Dan Jones: Richard III's remains found; some see chance to redeem his bad reputation
Jones says the bones reveal and confirm his appearance, how he died and his injuries
Nothing changes his rep as a usurper of the crown who likely had nephews killed, Jones says
Jones: Richard good or bad? Truth likely somewhere in between
Richard III is the king we British just can’t seem to make our minds up about.
The monarch who reigned from 1483 to 1485 became, a century later, the blackest villain of Shakespeare’s history plays. The three most commonly known facts of his life are that he stole the crown, murdered his nephews and died wailing for a horse at the Battle of Bosworth in 1485. His death ushered in the Tudor dynasty, so Richard often suffers the dual ignominy of being named the last “medieval” king of England – in which medieval is not held to be a good thing.
Like any black legend, much of it is slander.
Richard did indeed usurp the crown and lose at Bosworth. He probably had his nephews killed, too; it is unknowable but overwhelmingly likely. Yet as his many supporters have been busy telling us since it was announced Monday that Richard’s lost skeleton was found in a car park in Leicester, he wasn’t all bad. In fact, he was for most of his life loyal and conscientious.
To fill you in, a news conference held at the University of Leicester on Monday confirmed what archaeologists working there have suspected for months: that a skeleton removed from under a parking lot in the city center last fall was indeed the long-lost remains of Richard III.
His official burial place – under the floor of a church belonging to the monastic order of the Greyfriars – had been lost during the dissolution of the monasteries that was carried out in the 1530s under Henry VIII. A legend grew up that the bones had been thrown in a river. Today, we know they were not.
What do the bones tell us?
Well, they show that Richard – identified by mitochondrial DNA tests against a Canadian descendant of his sister, Anne of York – was about 5-foot-8, suffered curvature of the spine and had delicate limbs. He had been buried roughly and unceremoniously in a shallow grave too small for him, beneath the choir of the church.
He had died from a slicing blow to the back of the head sustained during battle and had suffered many other “humiliation injuries” after his death, including having a knife or dagger plunged into his hind parts. His hands may have been tied at his burial.
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In other words, we have quite a lot of either new or confirmed biographical information about Richard.
He was not a hunchback, but he was spindly and warped. He died unhorsed. He was buried where it was said he was buried. He very likely was, as one source had said, carried roughly across a horse’s back from the battlefield where he died to Leicester, stripped naked and abused all the way.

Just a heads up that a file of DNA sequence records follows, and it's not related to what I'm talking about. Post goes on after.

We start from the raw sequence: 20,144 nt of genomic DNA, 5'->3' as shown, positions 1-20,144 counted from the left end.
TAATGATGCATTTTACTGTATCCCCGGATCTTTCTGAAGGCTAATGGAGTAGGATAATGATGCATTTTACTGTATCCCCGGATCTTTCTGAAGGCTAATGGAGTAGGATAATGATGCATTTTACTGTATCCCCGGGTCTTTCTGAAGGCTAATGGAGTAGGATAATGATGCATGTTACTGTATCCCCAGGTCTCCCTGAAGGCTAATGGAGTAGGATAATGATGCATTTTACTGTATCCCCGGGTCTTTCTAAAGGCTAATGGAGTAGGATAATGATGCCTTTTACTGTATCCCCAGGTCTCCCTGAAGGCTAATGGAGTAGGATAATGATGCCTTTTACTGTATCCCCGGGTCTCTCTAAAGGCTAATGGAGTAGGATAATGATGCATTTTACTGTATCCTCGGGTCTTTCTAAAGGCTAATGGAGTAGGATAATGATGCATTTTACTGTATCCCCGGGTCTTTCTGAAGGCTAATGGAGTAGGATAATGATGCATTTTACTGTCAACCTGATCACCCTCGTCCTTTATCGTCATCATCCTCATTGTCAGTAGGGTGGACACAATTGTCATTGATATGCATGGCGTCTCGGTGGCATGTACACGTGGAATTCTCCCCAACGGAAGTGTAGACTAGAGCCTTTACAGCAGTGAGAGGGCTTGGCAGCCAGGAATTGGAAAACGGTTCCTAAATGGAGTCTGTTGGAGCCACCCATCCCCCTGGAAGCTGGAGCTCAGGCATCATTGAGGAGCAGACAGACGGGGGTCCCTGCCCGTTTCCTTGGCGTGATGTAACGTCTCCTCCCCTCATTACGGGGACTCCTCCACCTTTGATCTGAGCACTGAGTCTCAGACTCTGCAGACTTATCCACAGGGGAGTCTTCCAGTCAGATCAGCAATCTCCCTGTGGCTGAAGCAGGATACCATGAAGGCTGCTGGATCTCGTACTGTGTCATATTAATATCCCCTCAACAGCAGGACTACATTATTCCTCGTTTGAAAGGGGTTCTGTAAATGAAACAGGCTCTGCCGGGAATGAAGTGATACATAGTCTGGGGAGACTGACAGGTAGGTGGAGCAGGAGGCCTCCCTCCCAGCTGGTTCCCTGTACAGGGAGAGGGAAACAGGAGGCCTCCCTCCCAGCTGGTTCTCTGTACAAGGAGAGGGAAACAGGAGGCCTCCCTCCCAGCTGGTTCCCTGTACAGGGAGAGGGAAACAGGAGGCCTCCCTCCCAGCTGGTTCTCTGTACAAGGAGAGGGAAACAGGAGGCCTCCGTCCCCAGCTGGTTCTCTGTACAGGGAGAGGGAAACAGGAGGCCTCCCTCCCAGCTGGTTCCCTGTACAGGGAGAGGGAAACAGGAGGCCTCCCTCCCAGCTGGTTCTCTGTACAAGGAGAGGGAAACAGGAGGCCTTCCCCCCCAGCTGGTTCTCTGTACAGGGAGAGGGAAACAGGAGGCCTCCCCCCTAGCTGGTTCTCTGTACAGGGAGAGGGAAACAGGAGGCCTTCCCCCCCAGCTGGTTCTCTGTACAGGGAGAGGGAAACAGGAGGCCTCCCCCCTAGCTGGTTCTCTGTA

All this is known today thanks to a superb piece of historical teamwork.
The interdisciplinary team at Leicester that worked toward Monday’s revelations deserves huge plaudits. From the desk-based research that pinpointed the spot to dig, to the digging itself, to the bone analysis, the DNA work and the genealogy that identified Richard’s descendants, all of it is worthy of the highest praise. Hat-tips, too, to the Richard III Society, as well as Leicester’s City Council, which pulled together to make the project happen and also to publicize the society and city so effectively.
However, should anyone today tell you that Richard’s skeleton somehow vindicates his historical reputation, you may tell them they are talking horsefeathers.
Richard III got a rep for a reason. He usurped the crown from a 12-year old boy, who later died.
This was his great crime, and there is no point denying it. It is true that before this crime, Richard was a conspicuously loyal lieutenant to the boy’s father, his own brother, King Edward IV. It is also true that once he was king, Richard made a great effort to promote justice to the poor and needy, stabilize royal finances and contain public disorder.
But this does not mitigate that he stole the crown, justifying it after the fact with the claim that his nephews were illegitimate. Likewise, it remains indisputably true that his usurpation threw English politics, painstakingly restored to some order in the 12 years before his crime, into a turmoil from which it did not fully recover for another two decades.
So the discovery of Richard’s bones is exciting. But it does not tell us anything to justify changing the current historical view of Richard: that the Tudor historians and propagandists, culminating with Shakespeare, may have exaggerated his physical deformities and the horrors of Richard’s character, but he remains a criminal king whose actions wrought havoc on his realm.
Unfortunately, we don’t all want to hear that. Richard remains the only king with a society devoted to rehabilitating his name, and it is a trait of some “Ricardians” to refuse to acknowledge any criticism of their hero whatever. So despite today’s discovery, we Brits are likely to remain split on Richard down the old lines: murdering, crook-backed, dissembling Shakespearean monster versus misunderstood, loyal, enlightened, slandered hero. Which is the truth?
Somewhere in between. That’s a classic historian’s answer, isn’t it? But it’s also the truth.
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The opinions expressed in this commentary are solely those of Dan Jones.